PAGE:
Avian Diet Conversion: Should my bird eat seeds?
- Despite recent advances in the field of avian nutrition, many birds are still being fed seed diets. Seeds are deficient in a variety of nutrients, including vitamins, minerals, and essential amino acids. Furthermore, seeds are very high in fat! A poor diet can predispose birds to a variety of diseases, including obesity, atherosclerosis, and severe nutritional deficiencies. If you are unable to convert your pet bird to a healthier diet at home, diet conversion can be performed in the hospital where your pet’s appetite and weight will be closely monitored.
Medical Boarding for Exotic Pets
- Finding a pet sitter comfortable with exotic pets can be difficult! We offer medical boarding in our exotics-only, temperature-controlled ward. Your pet will be cared for by our dedicated exotics staff. A wellness exam must be performed within one year prior to the time of medical boarding.
Health Certificates for Exotic Pet Travel
- Health certificates can be provided for pets traveling across state lines or out of the country.
Emergency Care & Hospitalization
- Our hospital is available 24/7 for exotic emergencies and has a 24-hour monitored critical care unit. Stable patients requiring additional care are hospitalized in a temperature-controlled, quiet, exotics-only ward.
Exotic Pet Emergencies:
Most avian and exotic pets are prey species and do not show clinical signs of illness until they are very sick. If you are concerned that your exotic pet needs emergency care, it is often best to have the pet evaluated by a veterinarian as soon as possible. What symptoms are considered an emergency?
- Anorexia >12 hours in small mammals or >24 hours in birds
- Persistent diarrhea or blood in the droppings
- Straining to urinate, defecate, or pass an egg
- Lethargy or weakness
- Unresponsive or inappropriate mental state
- Trauma including bite wounds, self mutilation, or fractured bones
- Active bleeding or recent blood loss
- Prolapsed tissues
- Toxin exposure (topical or ingestion)
- Respiratory distress
- Bloated abdomen
Honey Bee Medicine
Honey bee medicine is new in the veterinary field, andbee keepers will now be turning to veterinarians for hive inspections, as well as diagnosis and treatment of honey bee diseases. Recent federal regulations have mandated all antibiotics in honey bee hives must be used under the direction of a veterinarian (in the form of a Veterinary Feed Directive). Dr. Emi Knafo has been a beekeeper since 1998 and started the first honey bee medicine curriculum at any US veterinary school. She has directed CE courses and has spoken at national meetings on the subject. She is available to consult with veterinarians and beekeepers and to perform hive inspections.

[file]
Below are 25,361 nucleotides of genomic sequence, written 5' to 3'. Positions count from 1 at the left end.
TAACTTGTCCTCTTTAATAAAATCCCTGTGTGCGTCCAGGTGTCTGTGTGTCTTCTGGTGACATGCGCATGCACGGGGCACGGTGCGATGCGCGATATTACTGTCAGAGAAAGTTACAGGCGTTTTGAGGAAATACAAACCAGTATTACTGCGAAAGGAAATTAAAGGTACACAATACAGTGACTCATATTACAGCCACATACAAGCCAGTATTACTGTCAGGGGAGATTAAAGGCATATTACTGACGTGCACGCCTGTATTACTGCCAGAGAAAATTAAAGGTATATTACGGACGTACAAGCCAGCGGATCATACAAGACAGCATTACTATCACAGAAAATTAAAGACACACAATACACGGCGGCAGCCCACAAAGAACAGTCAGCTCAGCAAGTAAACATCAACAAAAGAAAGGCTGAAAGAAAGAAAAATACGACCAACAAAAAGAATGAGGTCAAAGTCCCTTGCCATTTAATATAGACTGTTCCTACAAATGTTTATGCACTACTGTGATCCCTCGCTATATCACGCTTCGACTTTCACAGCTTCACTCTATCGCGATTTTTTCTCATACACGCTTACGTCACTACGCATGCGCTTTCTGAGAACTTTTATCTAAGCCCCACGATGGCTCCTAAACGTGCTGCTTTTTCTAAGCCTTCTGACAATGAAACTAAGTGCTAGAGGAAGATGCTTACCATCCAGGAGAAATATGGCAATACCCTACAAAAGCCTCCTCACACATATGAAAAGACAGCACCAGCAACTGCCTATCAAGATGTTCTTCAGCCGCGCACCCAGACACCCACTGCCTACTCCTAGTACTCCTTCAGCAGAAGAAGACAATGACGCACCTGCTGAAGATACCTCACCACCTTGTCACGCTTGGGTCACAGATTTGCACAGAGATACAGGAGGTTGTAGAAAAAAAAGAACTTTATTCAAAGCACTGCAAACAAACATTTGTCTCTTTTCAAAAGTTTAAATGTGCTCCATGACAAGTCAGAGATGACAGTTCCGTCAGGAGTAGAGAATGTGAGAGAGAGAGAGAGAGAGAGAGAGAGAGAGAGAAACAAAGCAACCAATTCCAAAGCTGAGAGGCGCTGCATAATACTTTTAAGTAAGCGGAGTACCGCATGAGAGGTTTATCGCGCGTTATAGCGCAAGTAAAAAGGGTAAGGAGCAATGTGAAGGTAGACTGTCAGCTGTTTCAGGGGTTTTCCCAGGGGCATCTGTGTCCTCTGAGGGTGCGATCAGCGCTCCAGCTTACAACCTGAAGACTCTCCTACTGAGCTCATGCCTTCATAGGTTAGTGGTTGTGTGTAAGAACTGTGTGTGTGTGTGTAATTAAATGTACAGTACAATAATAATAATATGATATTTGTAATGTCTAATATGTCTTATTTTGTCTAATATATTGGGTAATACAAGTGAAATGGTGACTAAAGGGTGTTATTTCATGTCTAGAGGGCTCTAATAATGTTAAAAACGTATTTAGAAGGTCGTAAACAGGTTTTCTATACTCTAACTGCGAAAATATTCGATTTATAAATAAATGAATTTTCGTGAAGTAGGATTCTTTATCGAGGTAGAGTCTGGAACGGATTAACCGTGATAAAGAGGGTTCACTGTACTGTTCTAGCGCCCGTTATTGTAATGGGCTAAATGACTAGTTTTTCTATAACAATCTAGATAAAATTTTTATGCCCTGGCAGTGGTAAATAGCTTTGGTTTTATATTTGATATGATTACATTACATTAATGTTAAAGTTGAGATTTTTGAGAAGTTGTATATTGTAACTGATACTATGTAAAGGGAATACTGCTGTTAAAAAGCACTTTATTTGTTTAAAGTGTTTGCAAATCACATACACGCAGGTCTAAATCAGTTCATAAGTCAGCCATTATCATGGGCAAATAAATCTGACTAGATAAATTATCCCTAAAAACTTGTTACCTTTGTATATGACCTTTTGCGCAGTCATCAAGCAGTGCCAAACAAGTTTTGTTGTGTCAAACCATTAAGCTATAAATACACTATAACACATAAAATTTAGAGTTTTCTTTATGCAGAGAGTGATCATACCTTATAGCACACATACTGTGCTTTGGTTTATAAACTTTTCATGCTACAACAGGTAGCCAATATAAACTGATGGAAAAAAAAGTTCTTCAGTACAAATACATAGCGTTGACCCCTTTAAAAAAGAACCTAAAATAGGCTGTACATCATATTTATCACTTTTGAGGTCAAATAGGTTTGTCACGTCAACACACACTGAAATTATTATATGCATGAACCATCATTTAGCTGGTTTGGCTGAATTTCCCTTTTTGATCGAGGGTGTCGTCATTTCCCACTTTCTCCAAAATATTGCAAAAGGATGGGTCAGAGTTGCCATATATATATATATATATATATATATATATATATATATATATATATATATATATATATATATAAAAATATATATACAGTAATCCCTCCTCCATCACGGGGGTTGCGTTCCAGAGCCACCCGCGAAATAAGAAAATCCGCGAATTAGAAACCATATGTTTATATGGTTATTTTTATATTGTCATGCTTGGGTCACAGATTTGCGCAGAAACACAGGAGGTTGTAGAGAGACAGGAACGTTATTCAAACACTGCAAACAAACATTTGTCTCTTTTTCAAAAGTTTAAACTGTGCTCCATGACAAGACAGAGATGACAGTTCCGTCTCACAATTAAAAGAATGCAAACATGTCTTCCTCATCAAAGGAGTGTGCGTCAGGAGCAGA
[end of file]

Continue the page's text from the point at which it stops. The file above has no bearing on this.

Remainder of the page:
What is a Board Certified Avian Specialist?
Veterinarians who are board certified in Avian Practice are trained to medically and surgically treat all bird species. In addition to undergraduate training and four years of veterinary school, Dr. McCleery completed a specialty internship in avian and exotic pet medicine followed by a 3-year dual residency in both Avian Practice and Exotic Companion Mammal practice. She then passed a rigorous examination from the American Board of Veterinary Practitioners to become a diplomat in Avian Practice. Dr. McCleery is currently completing the requirements to obtain board-certification in Exotic Companion Practice. Although Dr. McCleery is specialized in avian practice, her internship and residency trained her in all aspects of exotic animal medicine and surgery–from fish to tigers!
What is a Board Certified Specialist in Zoological Medicine™?
Dr. Knafo's specialization in zoological medicine (ACZM), makes her a specialist in all exotic (non-domestic) animals from invertebrates, fish, birds, reptiles, small mammals, and large mammals/megavertebrates (like elephants, whales, etc). She is the only DACZM specialist in the state of New Jersey, only one of 3 ACZM specialists in private practice in the entire USA (the others are at zoos and universities), and only one of 10 ACZM specialists with the subspecialty "Zoological Companion Animal" (aka exotics) in the world.